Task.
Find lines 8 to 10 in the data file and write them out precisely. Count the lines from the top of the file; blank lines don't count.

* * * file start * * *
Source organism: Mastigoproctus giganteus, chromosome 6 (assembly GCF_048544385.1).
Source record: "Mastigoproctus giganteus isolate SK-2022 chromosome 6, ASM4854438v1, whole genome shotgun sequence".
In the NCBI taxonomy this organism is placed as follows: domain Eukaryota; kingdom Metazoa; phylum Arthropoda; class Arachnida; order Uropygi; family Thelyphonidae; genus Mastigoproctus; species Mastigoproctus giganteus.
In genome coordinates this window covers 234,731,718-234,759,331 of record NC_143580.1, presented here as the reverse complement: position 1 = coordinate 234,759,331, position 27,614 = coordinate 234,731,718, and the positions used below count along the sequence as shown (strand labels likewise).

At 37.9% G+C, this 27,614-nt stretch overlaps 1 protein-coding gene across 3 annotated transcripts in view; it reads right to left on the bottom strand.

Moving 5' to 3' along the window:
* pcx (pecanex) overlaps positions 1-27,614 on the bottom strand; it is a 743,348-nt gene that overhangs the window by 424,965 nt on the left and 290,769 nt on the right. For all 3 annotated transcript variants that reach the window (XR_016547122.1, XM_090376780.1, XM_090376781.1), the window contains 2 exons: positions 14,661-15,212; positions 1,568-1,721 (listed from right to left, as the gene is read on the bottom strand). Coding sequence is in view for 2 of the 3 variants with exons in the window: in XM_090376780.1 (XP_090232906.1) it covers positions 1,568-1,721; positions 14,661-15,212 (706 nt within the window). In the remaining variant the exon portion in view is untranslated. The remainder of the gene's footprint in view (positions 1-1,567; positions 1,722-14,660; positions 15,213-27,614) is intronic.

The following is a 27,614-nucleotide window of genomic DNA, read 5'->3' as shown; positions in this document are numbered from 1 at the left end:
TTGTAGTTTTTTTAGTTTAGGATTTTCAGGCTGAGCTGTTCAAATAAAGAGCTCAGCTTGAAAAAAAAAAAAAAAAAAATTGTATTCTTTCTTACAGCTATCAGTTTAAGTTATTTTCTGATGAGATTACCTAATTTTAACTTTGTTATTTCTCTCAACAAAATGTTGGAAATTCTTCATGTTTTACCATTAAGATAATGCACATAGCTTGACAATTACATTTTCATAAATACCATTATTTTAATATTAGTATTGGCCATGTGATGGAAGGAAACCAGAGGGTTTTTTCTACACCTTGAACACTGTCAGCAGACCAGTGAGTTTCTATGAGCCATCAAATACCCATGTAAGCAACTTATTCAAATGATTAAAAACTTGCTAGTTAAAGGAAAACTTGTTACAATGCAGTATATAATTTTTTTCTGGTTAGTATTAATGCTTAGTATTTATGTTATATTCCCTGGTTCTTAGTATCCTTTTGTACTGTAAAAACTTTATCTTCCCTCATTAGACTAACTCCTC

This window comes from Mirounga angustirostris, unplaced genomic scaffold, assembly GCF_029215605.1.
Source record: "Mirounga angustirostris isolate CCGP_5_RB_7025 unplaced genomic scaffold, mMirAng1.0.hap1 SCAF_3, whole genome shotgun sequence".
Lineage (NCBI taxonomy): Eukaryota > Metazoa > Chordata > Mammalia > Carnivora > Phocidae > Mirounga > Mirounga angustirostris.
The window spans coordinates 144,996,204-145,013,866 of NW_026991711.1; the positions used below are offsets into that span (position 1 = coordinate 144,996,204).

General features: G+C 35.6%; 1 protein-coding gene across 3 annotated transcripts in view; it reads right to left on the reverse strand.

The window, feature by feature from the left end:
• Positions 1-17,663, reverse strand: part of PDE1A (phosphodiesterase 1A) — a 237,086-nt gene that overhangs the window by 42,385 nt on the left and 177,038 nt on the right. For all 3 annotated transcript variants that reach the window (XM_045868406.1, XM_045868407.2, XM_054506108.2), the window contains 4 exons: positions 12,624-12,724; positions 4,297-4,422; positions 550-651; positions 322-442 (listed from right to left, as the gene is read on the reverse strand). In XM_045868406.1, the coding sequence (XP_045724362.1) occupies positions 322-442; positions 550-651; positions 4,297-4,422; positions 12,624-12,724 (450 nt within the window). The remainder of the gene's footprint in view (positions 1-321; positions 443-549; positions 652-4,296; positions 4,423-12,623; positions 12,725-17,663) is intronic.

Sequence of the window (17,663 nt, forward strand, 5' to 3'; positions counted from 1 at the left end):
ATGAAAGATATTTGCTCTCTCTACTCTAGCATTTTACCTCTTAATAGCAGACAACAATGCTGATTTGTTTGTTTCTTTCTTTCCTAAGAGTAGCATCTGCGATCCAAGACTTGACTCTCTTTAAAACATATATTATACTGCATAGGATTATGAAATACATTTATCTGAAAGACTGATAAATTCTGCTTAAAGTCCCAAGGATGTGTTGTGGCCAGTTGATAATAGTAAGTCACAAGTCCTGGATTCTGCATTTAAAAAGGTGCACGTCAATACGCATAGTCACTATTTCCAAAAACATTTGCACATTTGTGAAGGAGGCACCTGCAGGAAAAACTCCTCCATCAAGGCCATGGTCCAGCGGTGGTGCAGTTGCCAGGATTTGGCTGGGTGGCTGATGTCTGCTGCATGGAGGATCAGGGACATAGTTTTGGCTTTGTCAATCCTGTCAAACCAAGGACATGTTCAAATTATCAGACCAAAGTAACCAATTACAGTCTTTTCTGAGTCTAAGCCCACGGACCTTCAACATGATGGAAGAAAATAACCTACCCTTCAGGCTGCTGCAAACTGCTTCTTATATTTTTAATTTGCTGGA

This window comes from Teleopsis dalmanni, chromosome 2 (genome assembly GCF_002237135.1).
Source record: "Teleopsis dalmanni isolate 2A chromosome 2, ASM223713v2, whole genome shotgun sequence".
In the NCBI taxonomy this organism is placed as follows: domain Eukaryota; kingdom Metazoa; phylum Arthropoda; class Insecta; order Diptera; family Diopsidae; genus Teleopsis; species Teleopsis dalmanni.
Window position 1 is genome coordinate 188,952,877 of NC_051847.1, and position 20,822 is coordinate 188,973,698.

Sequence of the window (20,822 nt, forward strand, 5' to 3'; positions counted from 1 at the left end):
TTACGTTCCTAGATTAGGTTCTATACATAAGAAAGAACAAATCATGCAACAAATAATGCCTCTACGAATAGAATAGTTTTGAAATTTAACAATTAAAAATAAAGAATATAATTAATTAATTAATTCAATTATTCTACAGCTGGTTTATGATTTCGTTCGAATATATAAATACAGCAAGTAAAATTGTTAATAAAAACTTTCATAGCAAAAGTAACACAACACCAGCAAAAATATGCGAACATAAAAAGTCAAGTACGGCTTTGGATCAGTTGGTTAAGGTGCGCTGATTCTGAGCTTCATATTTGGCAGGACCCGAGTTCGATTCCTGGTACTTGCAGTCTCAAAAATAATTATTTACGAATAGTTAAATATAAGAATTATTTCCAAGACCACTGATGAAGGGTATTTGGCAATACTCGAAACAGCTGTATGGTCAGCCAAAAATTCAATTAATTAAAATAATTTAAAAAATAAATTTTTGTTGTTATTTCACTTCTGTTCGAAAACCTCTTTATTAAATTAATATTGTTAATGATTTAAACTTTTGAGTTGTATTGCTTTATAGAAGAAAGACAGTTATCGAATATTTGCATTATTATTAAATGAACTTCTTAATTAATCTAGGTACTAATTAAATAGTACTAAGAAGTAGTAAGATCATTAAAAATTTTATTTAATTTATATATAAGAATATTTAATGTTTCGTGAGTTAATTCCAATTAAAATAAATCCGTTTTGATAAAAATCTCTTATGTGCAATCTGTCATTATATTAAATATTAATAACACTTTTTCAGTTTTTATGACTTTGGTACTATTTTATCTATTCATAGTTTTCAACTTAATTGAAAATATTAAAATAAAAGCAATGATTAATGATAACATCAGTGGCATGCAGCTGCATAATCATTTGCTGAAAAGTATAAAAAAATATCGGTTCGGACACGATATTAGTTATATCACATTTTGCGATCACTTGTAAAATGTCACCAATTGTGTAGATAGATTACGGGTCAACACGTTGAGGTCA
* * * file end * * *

The following is a 27,614-nucleotide window of genomic DNA, read 5'->3' as shown; positions in this document are numbered from 1 at the left end:
TTGTAGTTTTTTTAGTTTAGGATTTTCAGGCTGAGCTGTTCAAATAAAGAGCTCAGCTTGAAAAAAAAAAAAAAAAAAATTGTATTCTTTCTTACAGCTATCAGTTTAAGTTATTTTCTGATGAGATTACCTAATTTTAACTTTGTTATTTCTCTCAACAAAATGTTGGAAATTCTTCATGTTTTACCATTAAGATAATGCACATAGCTTGACAATTACATTTTCATAAATACCATTATTTTAATATTAGTATTGGCCATGTGATGGAAGGAAACCAGAGGGTTTTTTCTACACCTTGAACACTGTCAGCAGACCAGTGAGTTTCTATGAGCCATCAAATACCCATGTAAGCAACTTATTCAAATGATTAAAAACTTGCTAGTTAAAGGAAAACTTGTTACAATGCAGTATATAATTTTTTTCTGGTTAGTATTAATGCTTAGTATTTATGTTATATTCCCTGGTTCTTAGTATCCTTTTGTACTGTAAAAACTTTATCTTCCCTCATTAGACTAACTCCTC

This window comes from Mirounga angustirostris, unplaced genomic scaffold, assembly GCF_029215605.1.